The imperfections that Hazony faults God with — His apparent mind-changes, His surprise at our evil, His decision not to force the Israelites into every right action (which, for the record, does not imply an imperfectly powerful God, merely a God who grants us freedom. An army is powerful even if not in battle, and a God may be all-powerful even if he does not exert that power at the expense of our free will) — these are not imperfections, but the perfect method of relating to his people at the time his people lived. The ancients would have not freely followed a God who forcefully directed all actions, could not be approached and prayed to as one who could be reasoned with, and expressed only the words “I already knew you would” at their every misdeed. Sure, God could have forced them to follow him, revealing himself totally and in one fell swoop — but what is the value of forced love?

So, while God’s interaction with the Ancient Jews may be evidence that the Western philosophical tradition is wrong, and God is not perfect, it could equally be considered as evidence that we are not Ancient Jews. For both times have viewed God as perfect, despite relatively different interaction, as both the 5-year-old and the 35-year-old view their Father as good, though they would cease to do so if treated as the other. God reveals himself over time. He prepares us to receive his him in fullness. He did not give his prophets knowledge of the Resurrection and of eternal life right away, but in time, once we’d learned to obey him for the simple fact that we are his people, and he is our God. Even now we have more to comprehend of Him.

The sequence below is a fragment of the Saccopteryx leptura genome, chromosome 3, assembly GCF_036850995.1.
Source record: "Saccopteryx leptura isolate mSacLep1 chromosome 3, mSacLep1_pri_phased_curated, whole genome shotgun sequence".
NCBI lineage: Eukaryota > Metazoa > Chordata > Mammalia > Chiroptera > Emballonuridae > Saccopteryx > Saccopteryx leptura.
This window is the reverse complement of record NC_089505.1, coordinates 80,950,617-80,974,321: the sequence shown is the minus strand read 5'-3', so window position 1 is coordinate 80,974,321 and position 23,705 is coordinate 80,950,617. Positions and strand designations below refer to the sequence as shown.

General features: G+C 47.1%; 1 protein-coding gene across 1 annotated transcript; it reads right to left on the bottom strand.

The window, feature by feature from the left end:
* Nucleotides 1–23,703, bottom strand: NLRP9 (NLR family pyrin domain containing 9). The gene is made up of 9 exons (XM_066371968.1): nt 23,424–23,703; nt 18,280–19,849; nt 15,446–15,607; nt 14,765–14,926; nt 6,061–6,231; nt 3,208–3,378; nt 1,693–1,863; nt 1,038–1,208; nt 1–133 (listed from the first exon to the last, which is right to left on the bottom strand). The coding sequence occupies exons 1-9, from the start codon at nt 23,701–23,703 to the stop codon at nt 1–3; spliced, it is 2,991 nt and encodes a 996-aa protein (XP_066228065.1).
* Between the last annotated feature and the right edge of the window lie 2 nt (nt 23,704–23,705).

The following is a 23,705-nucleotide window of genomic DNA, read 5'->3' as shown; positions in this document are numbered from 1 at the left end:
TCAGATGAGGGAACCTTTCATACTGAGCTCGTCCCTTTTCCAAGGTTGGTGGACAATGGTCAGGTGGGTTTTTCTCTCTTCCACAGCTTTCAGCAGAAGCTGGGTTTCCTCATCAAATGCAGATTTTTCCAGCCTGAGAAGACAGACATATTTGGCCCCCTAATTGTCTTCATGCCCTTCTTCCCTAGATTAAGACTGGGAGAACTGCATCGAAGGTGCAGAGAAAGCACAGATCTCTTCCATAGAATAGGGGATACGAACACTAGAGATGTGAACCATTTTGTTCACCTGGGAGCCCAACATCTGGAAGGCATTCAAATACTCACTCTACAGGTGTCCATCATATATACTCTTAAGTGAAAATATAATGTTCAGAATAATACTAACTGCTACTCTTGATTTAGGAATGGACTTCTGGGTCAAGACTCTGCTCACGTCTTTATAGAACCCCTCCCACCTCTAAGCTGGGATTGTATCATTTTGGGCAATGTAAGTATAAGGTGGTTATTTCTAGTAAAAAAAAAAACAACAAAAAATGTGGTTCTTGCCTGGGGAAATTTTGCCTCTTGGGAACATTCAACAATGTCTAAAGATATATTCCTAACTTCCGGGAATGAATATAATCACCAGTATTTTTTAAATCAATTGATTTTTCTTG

Hazony is right in pointing out that the perfection of God cannot be the merely maximized sum of all his maximized parts, as both the parts and the maximization of those parts are human conceptions that fall short of the precise nature of God. But our inability to fully understand the whole of God does not assure us that God is imperfect — only that we are.

(Hazony brings up philosophical arguments against the idea of a perfect God, such as the “this-world-sucks” argument and the “could-God-make-a-burrito-so-hot-he-couldn’t-eat-it” argument (no, “it is not possible for an agent to bring about an impossible state of affairs (e.g., that there is a shapeless cube), since if it were, it would be possible for an impossible state of affairs to obtain, which is a contradiction.”) These questions are excellent and largely answered by Aquinas, so I’ll take my leave of them, with the hope that any readers inspired to tackle them will do so with gusto.)

Hazony’s alternative to a perfect God is as follows:

As Donald Harman Akenson writes, the God of Hebrew Scripture is meant to be an “embodiment of what is, of reality” as we experience it. God’s abrupt shifts from action to seeming indifference and back, his changing demands from the human beings standing before him, his at-times devastating responses to mankind’s deeds and misdeeds — all these reflect the hardship so often present in the lives of most human beings.

Here we part ways. If God is the embodiment of reality, then to hell with Him. He is utterly unnecessary, a representation of experience, a secondhand conglomerate that mystically “embodies” a reality no one’s satisfied with in the first place. But if God is perfection in the only sense that human beings can conceive of perfection, that is, as perfection to us, then I pant for Him. He is the fulfillment of each and every soul struggling through the vale of tears. He is our peace and our joy. He is the perfect goodness we want when we strive for but a little piece of good, the perfect beauty we desire when we are awoken by the smallest glimmer of beauty, and the perfect truth that we want when we look at the universe and our lives within it and demand that it somehow make sense.